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01.12.2014 | Case report | Ausgabe 1/2014 Open Access

Journal of Medical Case Reports 1/2014

Sanfilippo type A: new clinical manifestations and neuro-imaging findings in patients from the same family in Israel: a case report

Zeitschrift:
Journal of Medical Case Reports > Ausgabe 1/2014
Autoren:
Rajech Sharkia, Muhammad Mahajnah, Abdelnaser Zalan, Chrysovalantis Sourlis, Peter Bauer, Ludger Schöls
Wichtige Hinweise

Electronic supplementary material

The online version of this article (doi:10.​1186/​1752-1947-8-78) contains supplementary material, which is available to authorized users.
Rajech Sharkia, Muhammad Mahajnah contributed equally to this work.

Competing interests

The authors declare that they have no competing interests.

Authors’ contributions

RS and LS conceived of the study, and participated in its coordination and contributed in writing the manuscript. MM carried out the clinical diagnosis and analyzed the patient data and helped in writing the manuscript. CS and PB carried out the molecular genetics approach and helped to draft the manuscript. AZ analyzed and interpreted the patient data and contributed in critical writing of the manuscript. All authors read and approved the final manuscript.

Abstract

Introduction

Sanfilippo syndrome type A (mucopolysaccharidosis IIIA - MPS IIIA) is an autosomal recessive lysosomal storage disorder caused by a deficiency in sulfamidase.

Case presentation

Two daughters (13 and 11 years old) of a consanguineous Palestinian family from the Israeli Arab community were investigated clinically and genetically for the presence of progressive neurodegenerative disease, psychomotor retardation and behavioral abnormalities. Development was normal up to one year of age. Thereafter, progressive motor and speech delay started. Metabolic screening including glycosaminoglycans, karyotype testing and magnetic resonance imaging were normal. Later in the disease, they developed severe spasticity and intellectual disability with autistic features and incontinence. Magnetic resonance imaging revealed diffuse hypomyelination with thinning of the corpus callosum. Genetic examination through whole exome sequencing revealed a homozygous mutation c.416C >T (p.T139M) in the N-sulfoglucosamine sulfohydrolase (SGSH) gene. Repeated biochemical testing at age 11 and 13 revealed increased levels of glycosaminoglycans confirming the diagnosis of Sanfilippo syndrome type A.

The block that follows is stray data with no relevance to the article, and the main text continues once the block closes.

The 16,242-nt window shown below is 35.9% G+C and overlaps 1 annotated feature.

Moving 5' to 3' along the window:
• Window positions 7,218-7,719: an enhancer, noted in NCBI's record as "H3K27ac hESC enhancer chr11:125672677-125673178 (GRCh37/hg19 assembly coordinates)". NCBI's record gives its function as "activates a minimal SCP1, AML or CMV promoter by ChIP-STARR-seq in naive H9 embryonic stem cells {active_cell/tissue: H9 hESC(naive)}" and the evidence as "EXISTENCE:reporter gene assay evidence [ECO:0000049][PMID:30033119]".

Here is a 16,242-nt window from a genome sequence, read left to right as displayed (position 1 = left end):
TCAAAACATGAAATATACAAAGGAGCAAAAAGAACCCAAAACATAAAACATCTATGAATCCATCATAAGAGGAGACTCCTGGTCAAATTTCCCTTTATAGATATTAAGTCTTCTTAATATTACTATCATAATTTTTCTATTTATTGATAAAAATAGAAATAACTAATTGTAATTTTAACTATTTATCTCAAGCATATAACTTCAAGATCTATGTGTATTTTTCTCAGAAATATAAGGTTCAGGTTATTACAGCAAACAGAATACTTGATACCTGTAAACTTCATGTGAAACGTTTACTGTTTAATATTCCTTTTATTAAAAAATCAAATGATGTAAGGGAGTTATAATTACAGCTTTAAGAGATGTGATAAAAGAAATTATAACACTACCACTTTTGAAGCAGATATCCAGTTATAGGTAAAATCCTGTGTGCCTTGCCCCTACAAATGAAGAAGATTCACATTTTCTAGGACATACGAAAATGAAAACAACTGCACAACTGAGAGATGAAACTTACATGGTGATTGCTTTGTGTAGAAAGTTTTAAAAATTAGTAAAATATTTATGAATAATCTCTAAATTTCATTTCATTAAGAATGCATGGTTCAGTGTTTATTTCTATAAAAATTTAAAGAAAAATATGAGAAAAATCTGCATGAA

Conclusion

These cases were considered to be the first report of Sanfilippo syndrome in Israel. We recommend that if similar clinical features are present during childhood, it is preferred to go directly and primarily for a genetic diagnosis of Sanfilippo syndrome, then secondarily for other lysosomal storage disorders that may also be involved.

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